Lorenzo Fayne, 24, who was convicted of sexually assaulting, and then bludgeoning Aree Hunt to death, after luring him away from a playground and is currently serving a life sentence with no parole, confessed to killing four girls.
In his confession that he killed Aree, Lorenzo Fayne told police he wanted ‘to hear the sound of a neck breaking.’
His defense attorney, John O’Gara, contended that Fayne was insane, his behavior the result of suffering brutality as a child while growing up in Milwaukee in a home riddled with abuse of alcohol and other drugs.
Eleven Jurors Wanted Lorenzo Fayne To Die
Eleven jurors had wanted Fayne executed, but one woman would not agree and refused to deliberate further. Illinois law requires unanimity for a death penalty.
The juror, who spoke on the condition of anonymity, said the jury had informed the state’s attorney that 11 of the 12 jurors were steadfastly in favor of executing Lorenzo Fayne for the murder.
“Molten lava wasn’t as hot as we were” after one female juror held out for sparing Fayne’s life, the juror said in a telephone interview. The juror refused to identify the lone holdout.
The juror said the holdout had voted against the death penalty only because her pastor’s son suffered from a disease that made him violent. When a doctor suggested on the witness stand that Lorenzo Fayne might have the same disease, the holdout decided against execution, the juror said.
The juror said the woman who held out should have notified authorities before the trial that her personal experience of knowing a violent person would have made her a poor candidate to sit on the jury.
The state’s attorney plans to try Lorenzo Fayne separately for each of the four remaining murders, and to seek the death penalty for each.
O’Gara, as defense attorney, contends that because evidence from all five murders was used against Lorenzo Fayne in the first case, trying him anew violates the Constitution’s prohibition against double jeopardy. So far he has been unable to get a judge or appellate court to agree.
A psychiatrist who was the trial’s final prosecution witness testified that Fayne’s personality was abnormal but that he suffered no delusions or inability to control his behavior, and could not be considered mentally ill as defined by Illinois law.
Fayne told police he committed all five murders, and the psychiatrist, Dr. John Rabun of the Missouri State Hospital, said Fayne gave a detailed account of each during a five-hour psychiatric exam.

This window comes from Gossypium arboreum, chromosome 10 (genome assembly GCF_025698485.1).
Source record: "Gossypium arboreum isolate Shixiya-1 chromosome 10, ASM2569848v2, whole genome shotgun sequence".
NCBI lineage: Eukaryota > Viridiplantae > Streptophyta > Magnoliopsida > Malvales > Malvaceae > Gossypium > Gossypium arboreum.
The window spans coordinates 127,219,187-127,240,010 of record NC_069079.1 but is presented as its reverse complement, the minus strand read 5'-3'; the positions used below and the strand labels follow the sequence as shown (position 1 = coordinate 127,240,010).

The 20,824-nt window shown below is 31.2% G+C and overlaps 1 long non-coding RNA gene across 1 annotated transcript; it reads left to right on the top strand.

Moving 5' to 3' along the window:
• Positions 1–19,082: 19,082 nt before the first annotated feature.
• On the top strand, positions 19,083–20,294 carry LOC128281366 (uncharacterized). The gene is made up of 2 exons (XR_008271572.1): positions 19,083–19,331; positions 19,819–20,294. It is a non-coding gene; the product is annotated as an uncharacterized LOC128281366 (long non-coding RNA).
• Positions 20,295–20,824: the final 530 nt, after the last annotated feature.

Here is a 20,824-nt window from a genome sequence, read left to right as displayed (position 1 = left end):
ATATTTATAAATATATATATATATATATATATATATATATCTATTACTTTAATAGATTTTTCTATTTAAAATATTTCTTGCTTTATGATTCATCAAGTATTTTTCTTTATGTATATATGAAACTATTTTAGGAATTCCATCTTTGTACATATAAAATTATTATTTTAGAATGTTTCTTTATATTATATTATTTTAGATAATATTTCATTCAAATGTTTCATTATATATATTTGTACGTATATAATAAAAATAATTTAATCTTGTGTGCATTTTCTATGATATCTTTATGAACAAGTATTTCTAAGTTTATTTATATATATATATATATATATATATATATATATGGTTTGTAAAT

Rabun said Lorenzo Fayne was typical of serial sex killers – a sadist and necrophiliac who had sex with his victims after they were dead.
With the evidence stacked overwhelmingly against him, Fayne’s attorney, John J. O’Gara, opted for insanity as the only plausible defense.
He told the jury Lorenzo Fayne was a “tortured soul,” the victim of a “twisted, insane mind.”
Lorenzo Fayne Sentenced
Fayne showed no emotion when pronounced guilty. He had spent most of the trial staring down at the defense table.
Lorenzo Fayne said before being sentenced for murder that “this may sound weird, but the things that I did, I deserve to die. I really do.”
Fayne, handcuffed and shackled, twice said he was sorry for killing Aree but said he could not bring him back to life. “I still don’t understand none of this,” he said.
Aree was found beaten to death at the edge of a state park. His nude body had been sexually assaulted, then thrown down a ditch bank.
Although he lived in Milwaukee, Lorenzo Fayne often visited relatives in East St. Louis.
According to Rabun, the psychiatrist, Fayne had been in and out of legal custody from age 13 for such things as shoplifting, grabbing at women, stealing cars, breaking into homes and abusing animals.
According to testimony, both parents were alcoholics, and Fayne’s mother was a drug addict.
Also, Fayne was a witness to and victim of violence at home, and he abused alcohol and drugs himself.
The Other Victims of Lorenzo Fayne
Latondra’s body was found in a bathtub less than a block from where another victim, Faith Davis was found. Latondra had been stabbed more than 20 times in the chest.
Police arrested Fayne after a police dog followed a trail of blood to his grandmother’s home from a burning house where firefighters had found the nude body of Faith Davis. She had been stabbed several times in the back.
Besides those two murders, Fayne is charged with first-degree in the deaths of:
Fallon Flood of East St. Louis. Her body was found in a locker at East St. Louis Senior High School. She had been strangled with a belt.
Glenda Jones of Centreville…her body was found behind Martin Luther King Junior High near the boundary between East St. Louis and Centreville. She had been stabbed to death.
All the victims other then Fallon had been sexually assaulted.
The Update On Lorenzo Fayne
Nov. 15, 2001 — A jury recommended Thursday that confessed child killer Lorenzo Fayne be put to death for the slayings of four girls.
Lorenzo Fayne, 30, showed no emotion as the verdict was read by St. Clair County Circuit Judge James Donovan. The jury reached its decision after about three hours of deliberations.
Fayne has admitted killing Faith Davis, 17, Glenda Jones, 17, Fallon Flood, 9, and Latondra Dean, 14. Autopsies determined Fayne molested the girls after killing them.
Although Donovan set an execution date for May 15, the death sentence would likely not be carried out then because of a moratorium on the death penalty, imposed by Gov. George Ryan. The appeals process also would extend that date by years, St. Clair County State’s Attorney Robert Haida said.
Fayne’s attorney, John O’Gara said that Fayne will appeal the death sentence issued in each of the killings.
Jurors declined to talk to reporters after issuing their decision.